The signs of an arterial puncture include a faster blood flow and lighter-than-usual color of blood running through the tubes to the machine collecting your plasma. The needle and tubes used may appear to move or pulsate with the increased blood flow. You may experience weak pain near your elbow.

If the needle accidentally hits an artery, the technician will remove it immediately and hold pressure on the needle insertion site for at least 10 minutes. Continued bleeding from the needle insertion site after holding pressure is rare, but requires emergency medical attention.


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Side Effects of Donating Blood – What are Effects of Donating Blood, donating blood

What are the Side Effects of Donating Blood

Donating blood side effectsThe feeling of slight dizziness or lightheadedness is a common side effect of donating blood. A healthy donor is capable of donating about 1 pint of blood by volume without any serious side effects following blood donation. This amount of blood loss can be replenished within a day’s time. The side effects of donating blood are mostly temporary in nature, which subside on their own within a day or two. Blood donation after effects is most prevalent in teens; which accounts for about 11% of teens on a regular basis. But adults rarely suffer from any such kind of complications. But if these persists for longer period, immediate medical consultation is mandatory. The various side effects observed after a blood donation are as follows:

  • Nausea and convulsions
  • Fainting and falling
  • Sweating and chills
  • Stress
  • Stiffness at joints
  • Tingling sensation at nose area or lips

Other minor side effects like –

  • Bruising or bleeding from the injected needle
  • Mild anemia

are common to occur. Severe complications may include –

  • Low or high blood pressure
  • Abnormal heart rhythm
  • Chest pains
  • Heart attack or stroke
Blood Donation Types and Side Effects

Besides the common whole blood transfusion, other types of blood donations also exist. These are called Automated Blood Collection (ABC) processes. These include

  • In this process, only the platelets are separated from the donor blood and collected. The remaining blood is sent back into the donor body.
  • Apheresis takes about 1.5-2 hours for completion.
  • Since most of fluid is poured back into the body, sp side effects of blood donation are a few.

Alyx Blood Donation

  • Minimal after effects are experienced after a double red blood cell donation.
  • Alyx blood donation is also called double red blood cell donation.
  • The donor donates 2 units of blood at a time.
  • Only the RBCs are separated from the donor blood and remaining blood is transferred back to the donor body.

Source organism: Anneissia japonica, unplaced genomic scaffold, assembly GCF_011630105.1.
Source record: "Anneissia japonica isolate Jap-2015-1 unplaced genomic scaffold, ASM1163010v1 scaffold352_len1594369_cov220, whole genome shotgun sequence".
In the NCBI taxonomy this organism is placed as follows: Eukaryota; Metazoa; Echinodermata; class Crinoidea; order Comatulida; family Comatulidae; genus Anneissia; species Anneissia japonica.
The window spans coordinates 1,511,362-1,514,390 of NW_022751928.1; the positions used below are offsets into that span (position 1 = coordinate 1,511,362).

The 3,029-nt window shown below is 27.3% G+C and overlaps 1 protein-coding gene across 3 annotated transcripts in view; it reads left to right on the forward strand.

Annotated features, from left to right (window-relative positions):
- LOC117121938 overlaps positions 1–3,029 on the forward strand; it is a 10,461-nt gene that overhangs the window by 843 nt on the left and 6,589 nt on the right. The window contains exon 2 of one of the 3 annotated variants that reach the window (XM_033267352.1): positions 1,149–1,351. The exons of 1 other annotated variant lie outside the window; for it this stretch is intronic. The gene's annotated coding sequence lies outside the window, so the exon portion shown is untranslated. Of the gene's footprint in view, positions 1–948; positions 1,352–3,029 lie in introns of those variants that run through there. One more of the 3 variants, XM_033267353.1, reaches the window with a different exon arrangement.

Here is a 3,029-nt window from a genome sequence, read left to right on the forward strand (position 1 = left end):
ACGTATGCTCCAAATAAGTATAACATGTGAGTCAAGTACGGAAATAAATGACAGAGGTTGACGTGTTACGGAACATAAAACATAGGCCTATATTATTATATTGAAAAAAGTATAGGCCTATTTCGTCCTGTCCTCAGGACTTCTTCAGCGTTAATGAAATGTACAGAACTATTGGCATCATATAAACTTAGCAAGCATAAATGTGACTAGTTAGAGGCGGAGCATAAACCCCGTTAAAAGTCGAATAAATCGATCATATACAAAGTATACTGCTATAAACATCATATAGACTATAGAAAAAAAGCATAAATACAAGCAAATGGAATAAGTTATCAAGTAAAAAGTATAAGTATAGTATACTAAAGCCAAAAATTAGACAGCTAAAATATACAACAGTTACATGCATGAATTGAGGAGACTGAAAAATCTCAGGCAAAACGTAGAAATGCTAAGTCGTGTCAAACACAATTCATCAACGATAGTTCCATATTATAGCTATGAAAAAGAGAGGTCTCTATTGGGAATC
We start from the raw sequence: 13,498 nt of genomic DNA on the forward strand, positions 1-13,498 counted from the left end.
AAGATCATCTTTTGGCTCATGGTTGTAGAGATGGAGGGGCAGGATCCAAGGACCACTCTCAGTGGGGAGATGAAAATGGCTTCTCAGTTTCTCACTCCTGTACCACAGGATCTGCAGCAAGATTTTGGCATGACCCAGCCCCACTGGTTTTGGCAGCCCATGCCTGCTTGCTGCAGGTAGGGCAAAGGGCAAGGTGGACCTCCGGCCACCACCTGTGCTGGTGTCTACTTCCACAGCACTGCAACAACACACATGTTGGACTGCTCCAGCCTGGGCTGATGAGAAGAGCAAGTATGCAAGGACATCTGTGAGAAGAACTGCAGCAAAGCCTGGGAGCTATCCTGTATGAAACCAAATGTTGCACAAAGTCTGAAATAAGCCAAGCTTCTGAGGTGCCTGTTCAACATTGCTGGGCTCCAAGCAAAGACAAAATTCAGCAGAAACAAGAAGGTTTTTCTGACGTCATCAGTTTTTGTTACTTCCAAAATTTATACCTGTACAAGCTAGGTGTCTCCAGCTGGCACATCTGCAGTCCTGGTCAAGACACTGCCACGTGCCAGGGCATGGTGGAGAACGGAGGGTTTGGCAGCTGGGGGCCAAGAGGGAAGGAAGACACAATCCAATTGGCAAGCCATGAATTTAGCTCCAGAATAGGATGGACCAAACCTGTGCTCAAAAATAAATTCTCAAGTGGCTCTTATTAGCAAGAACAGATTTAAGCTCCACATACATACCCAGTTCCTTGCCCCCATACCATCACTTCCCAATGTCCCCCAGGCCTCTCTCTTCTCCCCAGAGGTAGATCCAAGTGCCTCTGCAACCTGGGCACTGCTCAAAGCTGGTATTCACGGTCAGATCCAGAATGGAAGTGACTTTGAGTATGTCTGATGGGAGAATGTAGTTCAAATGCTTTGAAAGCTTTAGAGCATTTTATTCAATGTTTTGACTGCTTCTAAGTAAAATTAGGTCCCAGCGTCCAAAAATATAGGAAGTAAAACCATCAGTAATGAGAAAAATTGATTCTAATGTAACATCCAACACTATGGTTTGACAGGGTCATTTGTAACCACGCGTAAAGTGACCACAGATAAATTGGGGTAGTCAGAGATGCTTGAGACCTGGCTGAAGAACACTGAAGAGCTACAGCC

• Smaller sized syringe used in the process along with the minimal fluid replacement from the body makes it a very safe process.
  • Alyx blood donation takes about 25 mins for completion.
  • The name is self-explanatory, suggesting the transplantation of the plasma from a donor.
  • Only blood plasma is collected from the donor body and is then collected. Rest of the blood components are transfused back into the donor’s body.
  • The side effects observed after plasmapheresis is similar to the transfusion of whole blood. Since the fluid part is removed from the body.

The side effects of a blood donation are kept at minimal level by taking utmost care and precautions before and after the donation session. Taking ample fluids, eating well, a good night’s sleep are a must before and after a blood donation episode.


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Donating Plasma: What Are the Side Effects, side effects of blood donation.#Side #effects #of

Side Effects of Donating Plasma

Side effects of blood donation

Is donating plasma safe?

Donating plasma is mostly a safe process, but side effects do exist. Plasma is a component of your blood. To donate plasma, blood is drawn from your body and processed through a machine that separates and collects the plasma. The other components of the blood, such as the red blood cells, are returned to your body mixed with saline to replace the withdrawn plasma.

Donating plasma can cause common but usually minor side effects like dehydration and fatigue. Serious side effects may occur as well, although these are rare.

Side effects of donating plasma

Dehydration

Plasma contains a lot of water. For that reason, some people experience dehydration after donating plasma. Dehydration after donating plasma is usually not severe.

Dizziness, fainting, and lightheadedness

Plasma is rich in nutrients and salts. These are important in keeping the body alert and functioning properly. Losing some of these substances through plasma donation can lead to an electrolyte imbalance. This can result in dizziness, fainting, and lightheadedness.

Fatigue